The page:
Lost Highway wrote:Odd choice. Apart from La Streep the film was not well received in its day and I don't think it ever experienced any sort of critical re-evaluation.
I saw it on release and I remember it being well received, at least in the UK.

I haven't seen it in years but as I remember Harold Pinter deserves a lot of credit for finding a solution to adapting a novel (which I've read) which is basically unfilmable as it stands. Mind you, that device is a sticking-point for the film's detractors.

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Re: 768 The French Lieutenant's Woman

#7 Post by sir_luke » Tue Jul 21, 2015 10:49 pm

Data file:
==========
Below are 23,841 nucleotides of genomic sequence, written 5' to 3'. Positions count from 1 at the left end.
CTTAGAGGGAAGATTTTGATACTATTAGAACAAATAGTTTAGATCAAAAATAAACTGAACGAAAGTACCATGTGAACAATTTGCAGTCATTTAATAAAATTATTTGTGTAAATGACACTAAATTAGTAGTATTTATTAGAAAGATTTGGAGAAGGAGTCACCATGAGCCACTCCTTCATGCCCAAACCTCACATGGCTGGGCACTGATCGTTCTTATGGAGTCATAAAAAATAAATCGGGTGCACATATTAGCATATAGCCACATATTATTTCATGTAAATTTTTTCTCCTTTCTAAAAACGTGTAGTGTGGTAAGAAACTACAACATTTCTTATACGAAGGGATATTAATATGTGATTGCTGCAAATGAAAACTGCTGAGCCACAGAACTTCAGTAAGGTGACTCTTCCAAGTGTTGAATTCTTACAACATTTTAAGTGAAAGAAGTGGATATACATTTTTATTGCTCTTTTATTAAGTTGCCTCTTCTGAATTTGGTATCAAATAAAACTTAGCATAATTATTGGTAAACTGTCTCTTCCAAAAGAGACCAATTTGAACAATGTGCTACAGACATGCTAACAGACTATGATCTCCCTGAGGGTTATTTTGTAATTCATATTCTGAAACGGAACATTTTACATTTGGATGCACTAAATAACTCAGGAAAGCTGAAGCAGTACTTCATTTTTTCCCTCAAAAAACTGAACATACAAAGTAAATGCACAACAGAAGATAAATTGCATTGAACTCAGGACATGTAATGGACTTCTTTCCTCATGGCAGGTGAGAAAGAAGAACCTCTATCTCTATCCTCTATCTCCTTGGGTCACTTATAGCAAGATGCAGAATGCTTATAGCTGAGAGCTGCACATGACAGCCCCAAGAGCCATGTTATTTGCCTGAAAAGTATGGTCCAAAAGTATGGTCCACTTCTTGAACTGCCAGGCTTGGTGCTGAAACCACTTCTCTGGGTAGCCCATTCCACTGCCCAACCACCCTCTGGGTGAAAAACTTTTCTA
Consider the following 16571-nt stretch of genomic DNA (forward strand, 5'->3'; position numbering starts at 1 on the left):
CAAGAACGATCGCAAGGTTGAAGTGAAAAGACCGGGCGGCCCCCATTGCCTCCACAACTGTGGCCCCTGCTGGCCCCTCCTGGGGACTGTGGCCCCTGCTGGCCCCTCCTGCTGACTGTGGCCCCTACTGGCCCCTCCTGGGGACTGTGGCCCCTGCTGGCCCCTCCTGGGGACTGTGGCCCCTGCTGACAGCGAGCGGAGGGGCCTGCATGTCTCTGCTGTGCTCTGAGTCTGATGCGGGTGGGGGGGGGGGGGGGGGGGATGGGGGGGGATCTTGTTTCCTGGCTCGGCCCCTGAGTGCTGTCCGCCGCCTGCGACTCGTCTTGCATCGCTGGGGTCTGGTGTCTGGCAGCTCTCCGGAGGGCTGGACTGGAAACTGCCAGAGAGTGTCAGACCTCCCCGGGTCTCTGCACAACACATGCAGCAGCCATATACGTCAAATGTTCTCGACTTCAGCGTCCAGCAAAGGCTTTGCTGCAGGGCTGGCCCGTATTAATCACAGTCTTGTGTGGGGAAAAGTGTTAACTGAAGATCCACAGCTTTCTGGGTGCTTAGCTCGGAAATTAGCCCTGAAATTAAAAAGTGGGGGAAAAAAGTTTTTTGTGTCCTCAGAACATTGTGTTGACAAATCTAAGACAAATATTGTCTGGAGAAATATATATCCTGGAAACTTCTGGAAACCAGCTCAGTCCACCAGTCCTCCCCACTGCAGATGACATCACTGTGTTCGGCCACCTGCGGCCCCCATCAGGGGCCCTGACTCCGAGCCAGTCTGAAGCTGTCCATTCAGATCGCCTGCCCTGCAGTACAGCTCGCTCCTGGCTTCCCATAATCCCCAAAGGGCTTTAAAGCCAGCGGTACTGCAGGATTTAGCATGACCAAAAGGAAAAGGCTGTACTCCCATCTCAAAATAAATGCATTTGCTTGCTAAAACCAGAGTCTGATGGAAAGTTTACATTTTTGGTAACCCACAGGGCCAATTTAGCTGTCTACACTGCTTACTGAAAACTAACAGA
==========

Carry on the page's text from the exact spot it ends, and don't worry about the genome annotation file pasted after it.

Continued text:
Beaver. I saw a clip of this at a Criterion talk recently and it was indeed very pretty.

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Re: 768 The French Lieutenant's Woman

#8 Post by Minkin » Fri Aug 21, 2015 10:04 pm


What is the general board consensus on this film? It seems that every film I see with Meryl Streep is less of a film than it is a Meryl Streep performance. That and they seem to devolve into Out of Africa (just give Streep a bad accent and the rest will work itself out). I know that's all super over-generalization, but I was wondering what made this film special out of her 80s work /apart from Streep?

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Re: 768 The French Lieutenant's Woman

#9 Post by warren oates » Fri Aug 21, 2015 10:30 pm